by Young Oon Kim
The classic formulation of trinitarian dogma was created by the ecumenical councils of the fourth century and became normative for Roman Catholic, Eastern Orthodox, Anglican, Lutheran and Reformed churches. This creedal statement reads:
I believe in one God, the Father Almighty, Maker of heaven and earth, and of all things visible and invisible; And in one Lord Jesus Christ, the Son of God, the one begotten, Begotten of the Father before all worlds, Light of Light; Very God of Very God, Begotten, not made; of essence with the Father, by whom all things were made: Who for us men and for our salvation came down from heaven, and was incarnate of the Holy Spirit and the Virgin Mary, and was made man; And was crucified also for us under Pontius Pilate, suffered and was buried; And the third day He rose again according to the Scriptures; And ascended into heaven, and sitteth at the right hand of Father; And He shall come again with glory to judge the quick c the dead, Whose kingdom shall have no end. And I believe in the Holy Spirit, the Lord, and Giver of Love Who proceedeth from the Father, Who with the Father and the Son together is worshipped and glorified, Who spake the Prophets ... 41
Although still widely used in worship services, this ecumenical creed has been repeatedly criticized on several grounds. First, it is not really Biblical because it goes far beyond the faith of the New Testament and distorts the kingdom-centered teachings of Jesus. Second, it represents an amalgamation of Judeo-Christian beliefs and the Hellenistic philosophy of the ancient world. Third, it has always divided Christians rather than uniting them in devotion to one God, one Lord and one faith. As a result of the trinitarian controversies of the patristic age, the Church has been fragmented into Athanasian and Arian Christians, Nestorians and Monophysites, Chalcedonian and non-Chalcedonian churches.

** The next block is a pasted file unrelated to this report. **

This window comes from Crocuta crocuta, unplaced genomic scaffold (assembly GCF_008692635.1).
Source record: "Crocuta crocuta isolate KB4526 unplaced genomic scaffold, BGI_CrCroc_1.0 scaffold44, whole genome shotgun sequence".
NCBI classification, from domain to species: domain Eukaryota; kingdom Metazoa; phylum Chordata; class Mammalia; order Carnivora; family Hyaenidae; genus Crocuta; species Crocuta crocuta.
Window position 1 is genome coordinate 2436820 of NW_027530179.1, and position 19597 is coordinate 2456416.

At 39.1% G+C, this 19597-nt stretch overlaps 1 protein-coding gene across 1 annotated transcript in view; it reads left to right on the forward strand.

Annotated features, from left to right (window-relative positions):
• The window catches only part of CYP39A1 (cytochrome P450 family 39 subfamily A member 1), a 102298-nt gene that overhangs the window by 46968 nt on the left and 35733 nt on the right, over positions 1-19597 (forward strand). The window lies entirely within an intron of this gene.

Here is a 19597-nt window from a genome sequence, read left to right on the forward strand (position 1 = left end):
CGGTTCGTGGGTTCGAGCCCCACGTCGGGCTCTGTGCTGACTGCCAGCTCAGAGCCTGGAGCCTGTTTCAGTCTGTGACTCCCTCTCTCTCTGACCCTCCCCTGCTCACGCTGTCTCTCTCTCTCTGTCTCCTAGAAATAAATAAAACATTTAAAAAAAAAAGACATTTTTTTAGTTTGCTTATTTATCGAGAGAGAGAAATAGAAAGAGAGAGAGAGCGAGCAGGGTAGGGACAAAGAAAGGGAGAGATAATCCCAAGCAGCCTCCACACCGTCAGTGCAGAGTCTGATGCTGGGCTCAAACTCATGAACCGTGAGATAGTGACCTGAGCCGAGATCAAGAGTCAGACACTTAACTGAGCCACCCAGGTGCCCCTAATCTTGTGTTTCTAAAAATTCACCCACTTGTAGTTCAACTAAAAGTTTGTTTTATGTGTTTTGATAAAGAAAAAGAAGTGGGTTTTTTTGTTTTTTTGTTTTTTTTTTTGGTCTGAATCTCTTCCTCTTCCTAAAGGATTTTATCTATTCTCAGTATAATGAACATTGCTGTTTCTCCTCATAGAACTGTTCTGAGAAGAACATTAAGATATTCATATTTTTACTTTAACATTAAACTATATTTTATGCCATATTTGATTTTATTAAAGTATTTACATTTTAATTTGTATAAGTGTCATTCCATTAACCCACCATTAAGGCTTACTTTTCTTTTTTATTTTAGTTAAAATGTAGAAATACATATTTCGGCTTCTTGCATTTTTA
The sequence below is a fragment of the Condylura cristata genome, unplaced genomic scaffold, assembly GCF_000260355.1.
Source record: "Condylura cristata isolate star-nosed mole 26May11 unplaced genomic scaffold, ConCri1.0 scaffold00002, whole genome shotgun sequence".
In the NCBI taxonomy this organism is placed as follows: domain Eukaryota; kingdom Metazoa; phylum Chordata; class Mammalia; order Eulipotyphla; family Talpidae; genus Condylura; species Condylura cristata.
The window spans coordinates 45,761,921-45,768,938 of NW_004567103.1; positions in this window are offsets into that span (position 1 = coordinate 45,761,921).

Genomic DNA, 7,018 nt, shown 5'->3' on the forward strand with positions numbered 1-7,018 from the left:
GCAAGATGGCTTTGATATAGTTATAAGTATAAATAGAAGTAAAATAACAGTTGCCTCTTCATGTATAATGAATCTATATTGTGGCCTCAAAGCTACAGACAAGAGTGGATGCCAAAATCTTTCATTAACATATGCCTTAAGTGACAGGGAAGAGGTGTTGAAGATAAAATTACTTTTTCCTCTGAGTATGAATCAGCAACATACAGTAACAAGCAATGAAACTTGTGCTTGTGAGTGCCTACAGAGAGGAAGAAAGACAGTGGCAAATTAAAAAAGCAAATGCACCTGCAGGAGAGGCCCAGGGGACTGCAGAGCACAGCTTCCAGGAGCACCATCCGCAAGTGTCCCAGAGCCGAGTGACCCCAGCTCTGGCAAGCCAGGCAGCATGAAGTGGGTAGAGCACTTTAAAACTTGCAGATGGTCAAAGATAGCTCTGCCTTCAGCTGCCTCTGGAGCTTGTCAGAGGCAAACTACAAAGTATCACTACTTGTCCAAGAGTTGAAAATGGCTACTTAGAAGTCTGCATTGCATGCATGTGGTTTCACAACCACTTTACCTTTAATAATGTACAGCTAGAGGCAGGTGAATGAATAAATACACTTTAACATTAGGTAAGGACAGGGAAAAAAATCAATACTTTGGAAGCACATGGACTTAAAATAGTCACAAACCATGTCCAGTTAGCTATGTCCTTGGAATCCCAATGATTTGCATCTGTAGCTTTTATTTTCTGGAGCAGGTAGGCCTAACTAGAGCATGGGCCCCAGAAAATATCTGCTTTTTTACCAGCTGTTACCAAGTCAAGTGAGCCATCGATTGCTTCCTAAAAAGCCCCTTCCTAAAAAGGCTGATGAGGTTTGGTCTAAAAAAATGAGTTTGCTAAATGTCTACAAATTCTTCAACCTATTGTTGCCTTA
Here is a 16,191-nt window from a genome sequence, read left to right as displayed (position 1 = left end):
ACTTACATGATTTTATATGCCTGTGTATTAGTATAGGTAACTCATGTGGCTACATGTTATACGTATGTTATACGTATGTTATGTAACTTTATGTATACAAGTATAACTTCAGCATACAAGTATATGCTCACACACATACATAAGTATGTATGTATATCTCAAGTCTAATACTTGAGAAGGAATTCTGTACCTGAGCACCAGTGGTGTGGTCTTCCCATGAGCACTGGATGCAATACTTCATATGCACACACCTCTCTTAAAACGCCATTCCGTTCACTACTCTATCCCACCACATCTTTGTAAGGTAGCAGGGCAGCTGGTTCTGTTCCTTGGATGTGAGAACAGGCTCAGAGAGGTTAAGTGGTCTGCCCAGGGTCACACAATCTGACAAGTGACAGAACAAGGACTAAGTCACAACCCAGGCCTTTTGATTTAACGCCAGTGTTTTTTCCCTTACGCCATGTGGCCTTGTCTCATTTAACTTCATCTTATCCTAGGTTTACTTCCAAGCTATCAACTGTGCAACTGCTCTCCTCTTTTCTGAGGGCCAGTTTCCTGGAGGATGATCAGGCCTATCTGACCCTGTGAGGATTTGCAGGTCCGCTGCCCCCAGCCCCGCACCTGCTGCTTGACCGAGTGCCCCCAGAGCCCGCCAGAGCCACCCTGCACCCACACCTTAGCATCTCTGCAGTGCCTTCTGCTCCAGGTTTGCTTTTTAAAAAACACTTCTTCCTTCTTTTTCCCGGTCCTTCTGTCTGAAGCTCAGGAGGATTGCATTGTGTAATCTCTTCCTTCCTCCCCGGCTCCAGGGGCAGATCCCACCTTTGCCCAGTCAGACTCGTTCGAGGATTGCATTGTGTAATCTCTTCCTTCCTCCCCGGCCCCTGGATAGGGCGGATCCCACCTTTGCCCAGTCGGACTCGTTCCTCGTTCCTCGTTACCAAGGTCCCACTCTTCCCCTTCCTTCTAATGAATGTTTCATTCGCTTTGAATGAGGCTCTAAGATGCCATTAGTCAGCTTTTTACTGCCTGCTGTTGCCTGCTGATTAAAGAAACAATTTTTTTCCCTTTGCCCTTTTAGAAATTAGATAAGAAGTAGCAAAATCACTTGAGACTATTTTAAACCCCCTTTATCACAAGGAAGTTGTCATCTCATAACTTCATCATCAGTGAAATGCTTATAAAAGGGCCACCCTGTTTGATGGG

Is the trinitarian creed Biblical? Norman Pittenger, an Anglican theologian at Cambridge, fairly summarizes the conclusion of contemporary Biblical studies. The word "Trinity" (trias) is not to be found in the New Testament and was never used by any Christians until Theophilus of Antioch (circa 180 A. D.). The only trinitarian formula in the Synoptic Gospels (Matt. 28:19) does not claim to be a statement of the historic Jesus and represents an addition made by the early church after his death. Similarly, the many references to Father, Son and Holy Spirit in the Fourth Gospel were not spoken by Jesus but show the post-apostolic theology of its author. Paul often speaks of Jesus as the Son of God and the Holy Spirit sent from God and at least twice uses triadic formulas (I Cor. 12:4-6, 11 Cor. 13:14), yet none of these explicitly states the developed trinitarianism of the ecumenical creeds, Pittenger maintains. 42
What does the New Testament teach in regard to the Father, Son and Holy Spirit? It clearly affirms the existence of one God because that faith was central to Judaism. Next, the New Testament affirms that God was in Christ, reconciling the world to Himself. We do not find "the myth of the incarnate God." What the oldest and most authentic tradition in the New Testament asserts is that Jesus was the anointed agent of God whose mission was to usher in the messianic age. Finally, even though Jesus was crucified, his disciples found that through continued loyalty to him they experienced the fellowship of the Holy Spirit.